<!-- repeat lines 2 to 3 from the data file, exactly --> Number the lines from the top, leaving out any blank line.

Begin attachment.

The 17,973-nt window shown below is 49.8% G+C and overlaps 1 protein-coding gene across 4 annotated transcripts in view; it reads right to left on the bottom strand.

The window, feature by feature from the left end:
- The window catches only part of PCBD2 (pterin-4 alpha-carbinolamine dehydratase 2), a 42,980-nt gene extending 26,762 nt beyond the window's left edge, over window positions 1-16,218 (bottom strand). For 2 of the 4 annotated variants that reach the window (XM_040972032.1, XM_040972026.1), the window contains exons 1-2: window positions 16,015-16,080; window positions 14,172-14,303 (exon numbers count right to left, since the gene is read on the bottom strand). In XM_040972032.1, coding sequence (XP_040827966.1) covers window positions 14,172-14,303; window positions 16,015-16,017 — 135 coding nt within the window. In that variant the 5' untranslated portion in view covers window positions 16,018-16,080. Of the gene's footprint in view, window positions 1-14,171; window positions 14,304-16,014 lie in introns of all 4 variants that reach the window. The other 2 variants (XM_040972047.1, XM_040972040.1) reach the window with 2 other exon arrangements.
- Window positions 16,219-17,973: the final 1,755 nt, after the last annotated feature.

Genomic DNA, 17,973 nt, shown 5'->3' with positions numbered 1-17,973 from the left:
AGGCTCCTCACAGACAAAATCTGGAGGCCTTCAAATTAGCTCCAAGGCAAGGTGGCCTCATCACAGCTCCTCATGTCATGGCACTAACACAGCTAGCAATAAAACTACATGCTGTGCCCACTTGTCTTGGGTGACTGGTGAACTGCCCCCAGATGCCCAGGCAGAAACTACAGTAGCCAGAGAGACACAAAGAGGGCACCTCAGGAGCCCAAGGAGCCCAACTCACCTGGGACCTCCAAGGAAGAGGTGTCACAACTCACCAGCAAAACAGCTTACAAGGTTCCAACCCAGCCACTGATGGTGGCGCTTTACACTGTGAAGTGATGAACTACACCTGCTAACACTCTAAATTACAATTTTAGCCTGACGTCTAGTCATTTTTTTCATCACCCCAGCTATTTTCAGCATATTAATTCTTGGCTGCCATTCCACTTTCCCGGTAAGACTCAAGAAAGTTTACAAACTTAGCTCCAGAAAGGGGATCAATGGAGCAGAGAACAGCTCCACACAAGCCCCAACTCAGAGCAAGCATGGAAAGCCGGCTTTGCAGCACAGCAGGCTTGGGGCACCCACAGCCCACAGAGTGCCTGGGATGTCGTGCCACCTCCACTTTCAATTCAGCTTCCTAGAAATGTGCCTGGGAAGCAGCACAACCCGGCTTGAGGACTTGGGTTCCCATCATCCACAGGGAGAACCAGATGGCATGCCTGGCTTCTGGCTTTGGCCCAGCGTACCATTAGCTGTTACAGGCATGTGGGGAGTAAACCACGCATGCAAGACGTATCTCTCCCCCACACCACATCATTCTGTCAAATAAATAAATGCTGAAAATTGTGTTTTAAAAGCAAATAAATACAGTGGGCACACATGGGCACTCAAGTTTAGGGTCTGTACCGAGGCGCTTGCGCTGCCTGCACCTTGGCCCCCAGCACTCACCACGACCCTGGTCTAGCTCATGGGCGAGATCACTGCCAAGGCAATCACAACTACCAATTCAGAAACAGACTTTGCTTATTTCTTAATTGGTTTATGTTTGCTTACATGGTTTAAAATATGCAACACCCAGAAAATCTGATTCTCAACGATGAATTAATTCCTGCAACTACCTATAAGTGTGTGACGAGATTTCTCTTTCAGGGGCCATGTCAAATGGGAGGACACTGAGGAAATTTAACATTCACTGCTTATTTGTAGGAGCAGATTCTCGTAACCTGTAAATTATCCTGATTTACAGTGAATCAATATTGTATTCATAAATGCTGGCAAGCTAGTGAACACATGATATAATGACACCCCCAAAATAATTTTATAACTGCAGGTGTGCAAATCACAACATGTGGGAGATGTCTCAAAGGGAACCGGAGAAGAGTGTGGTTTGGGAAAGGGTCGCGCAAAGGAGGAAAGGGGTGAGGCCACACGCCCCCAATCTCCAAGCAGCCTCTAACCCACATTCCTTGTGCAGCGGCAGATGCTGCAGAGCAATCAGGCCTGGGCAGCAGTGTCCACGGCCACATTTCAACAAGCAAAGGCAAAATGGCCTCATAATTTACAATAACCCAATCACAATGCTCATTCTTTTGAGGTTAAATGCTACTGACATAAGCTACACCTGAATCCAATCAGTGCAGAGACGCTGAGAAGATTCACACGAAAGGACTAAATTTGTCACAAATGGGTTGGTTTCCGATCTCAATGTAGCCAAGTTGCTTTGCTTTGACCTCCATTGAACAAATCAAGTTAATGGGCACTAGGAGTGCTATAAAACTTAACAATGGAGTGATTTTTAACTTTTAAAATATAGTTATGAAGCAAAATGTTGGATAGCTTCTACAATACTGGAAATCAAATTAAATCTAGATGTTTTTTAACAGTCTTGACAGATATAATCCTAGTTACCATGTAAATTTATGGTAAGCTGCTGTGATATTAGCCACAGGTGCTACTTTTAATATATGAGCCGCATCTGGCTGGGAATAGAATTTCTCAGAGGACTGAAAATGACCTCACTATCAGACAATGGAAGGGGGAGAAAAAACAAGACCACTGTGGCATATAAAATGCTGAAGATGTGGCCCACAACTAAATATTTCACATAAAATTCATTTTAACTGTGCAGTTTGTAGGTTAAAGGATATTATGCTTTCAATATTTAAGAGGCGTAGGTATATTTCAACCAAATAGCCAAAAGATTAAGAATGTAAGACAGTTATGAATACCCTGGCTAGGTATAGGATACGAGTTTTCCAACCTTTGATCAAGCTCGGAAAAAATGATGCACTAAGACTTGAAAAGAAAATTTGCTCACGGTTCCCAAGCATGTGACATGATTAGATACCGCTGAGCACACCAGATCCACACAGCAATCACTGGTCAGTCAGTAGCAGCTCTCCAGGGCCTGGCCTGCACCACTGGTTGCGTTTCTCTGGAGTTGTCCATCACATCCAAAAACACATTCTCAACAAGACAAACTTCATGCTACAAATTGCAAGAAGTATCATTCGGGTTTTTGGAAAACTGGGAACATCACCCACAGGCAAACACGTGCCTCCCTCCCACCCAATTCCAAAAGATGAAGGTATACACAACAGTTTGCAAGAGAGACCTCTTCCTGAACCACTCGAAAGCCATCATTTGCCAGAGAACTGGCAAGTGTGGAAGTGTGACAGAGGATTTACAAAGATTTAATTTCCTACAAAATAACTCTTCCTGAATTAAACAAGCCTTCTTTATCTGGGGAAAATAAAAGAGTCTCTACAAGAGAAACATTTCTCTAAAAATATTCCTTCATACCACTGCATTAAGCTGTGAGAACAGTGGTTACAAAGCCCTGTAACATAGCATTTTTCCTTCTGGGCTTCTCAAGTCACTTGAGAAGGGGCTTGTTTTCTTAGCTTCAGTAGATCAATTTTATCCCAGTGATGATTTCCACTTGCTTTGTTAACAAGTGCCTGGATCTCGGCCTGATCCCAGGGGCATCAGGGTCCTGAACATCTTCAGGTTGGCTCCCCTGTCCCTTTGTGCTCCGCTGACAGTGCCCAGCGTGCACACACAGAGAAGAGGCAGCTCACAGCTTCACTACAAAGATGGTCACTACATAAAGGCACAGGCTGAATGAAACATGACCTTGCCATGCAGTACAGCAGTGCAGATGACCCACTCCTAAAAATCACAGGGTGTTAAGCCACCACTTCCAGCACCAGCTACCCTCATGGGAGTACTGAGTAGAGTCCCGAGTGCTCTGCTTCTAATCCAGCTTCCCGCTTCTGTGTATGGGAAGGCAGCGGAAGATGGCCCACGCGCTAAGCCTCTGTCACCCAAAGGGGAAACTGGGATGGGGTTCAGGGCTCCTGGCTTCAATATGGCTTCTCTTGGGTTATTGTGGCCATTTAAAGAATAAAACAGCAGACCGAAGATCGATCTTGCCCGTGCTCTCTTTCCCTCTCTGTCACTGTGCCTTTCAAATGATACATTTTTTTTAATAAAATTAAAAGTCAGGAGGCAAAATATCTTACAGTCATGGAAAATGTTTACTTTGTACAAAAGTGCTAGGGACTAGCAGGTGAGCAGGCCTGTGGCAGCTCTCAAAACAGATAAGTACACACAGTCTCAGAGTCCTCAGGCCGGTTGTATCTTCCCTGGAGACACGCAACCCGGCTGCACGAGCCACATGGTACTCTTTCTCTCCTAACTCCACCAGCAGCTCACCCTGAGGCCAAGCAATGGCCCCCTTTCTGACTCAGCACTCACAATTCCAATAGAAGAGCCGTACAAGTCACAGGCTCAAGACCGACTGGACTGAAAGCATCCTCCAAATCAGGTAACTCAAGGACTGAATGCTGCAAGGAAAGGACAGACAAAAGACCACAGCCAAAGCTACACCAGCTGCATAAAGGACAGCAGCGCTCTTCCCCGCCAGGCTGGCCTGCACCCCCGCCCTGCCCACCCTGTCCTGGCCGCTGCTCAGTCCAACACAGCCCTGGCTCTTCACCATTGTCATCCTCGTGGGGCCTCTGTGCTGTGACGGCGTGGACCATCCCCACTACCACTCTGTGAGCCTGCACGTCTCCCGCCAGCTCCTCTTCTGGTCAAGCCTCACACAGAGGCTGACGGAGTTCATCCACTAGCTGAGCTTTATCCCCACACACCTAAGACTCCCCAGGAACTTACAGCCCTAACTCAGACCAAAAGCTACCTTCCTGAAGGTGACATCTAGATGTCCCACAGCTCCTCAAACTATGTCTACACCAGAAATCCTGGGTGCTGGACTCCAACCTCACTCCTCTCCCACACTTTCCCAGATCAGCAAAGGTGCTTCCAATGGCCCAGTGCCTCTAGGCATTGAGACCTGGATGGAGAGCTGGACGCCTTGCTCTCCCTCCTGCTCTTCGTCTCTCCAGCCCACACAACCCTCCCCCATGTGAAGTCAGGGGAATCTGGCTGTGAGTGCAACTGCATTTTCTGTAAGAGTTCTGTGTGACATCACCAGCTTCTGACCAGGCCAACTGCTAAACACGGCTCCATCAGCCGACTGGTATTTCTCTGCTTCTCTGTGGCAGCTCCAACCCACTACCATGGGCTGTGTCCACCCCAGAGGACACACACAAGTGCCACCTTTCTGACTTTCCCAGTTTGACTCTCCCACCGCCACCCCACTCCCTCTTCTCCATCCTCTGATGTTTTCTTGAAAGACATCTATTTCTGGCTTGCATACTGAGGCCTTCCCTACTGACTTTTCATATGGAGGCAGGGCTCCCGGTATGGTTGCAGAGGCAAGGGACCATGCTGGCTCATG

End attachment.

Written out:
The window, feature by feature from the left end:
- The window catches only part of PCBD2 (pterin-4 alpha-carbinolamine dehydratase 2), a 42,980-nt gene extending 26,762 nt beyond the window's left edge, over window positions 1-16,218 (bottom strand). For 2 of the 4 annotated variants that reach the window (XM_040972032.1, XM_040972026.1), the window contains exons 1-2: window positions 16,015-16,080; window positions 14,172-14,303 (exon numbers count right to left, since the gene is read on the bottom strand). In XM_040972032.1, coding sequence (XP_040827966.1) covers window positions 14,172-14,303; window positions 16,015-16,017 — 135 coding nt within the window. In that variant the 5' untranslated portion in view covers window positions 16,018-16,080. Of the gene's footprint in view, window positions 1-14,171; window positions 14,304-16,014 lie in introns of all 4 variants that reach the window. The other 2 variants (XM_040972047.1, XM_040972040.1) reach the window with 2 other exon arrangements.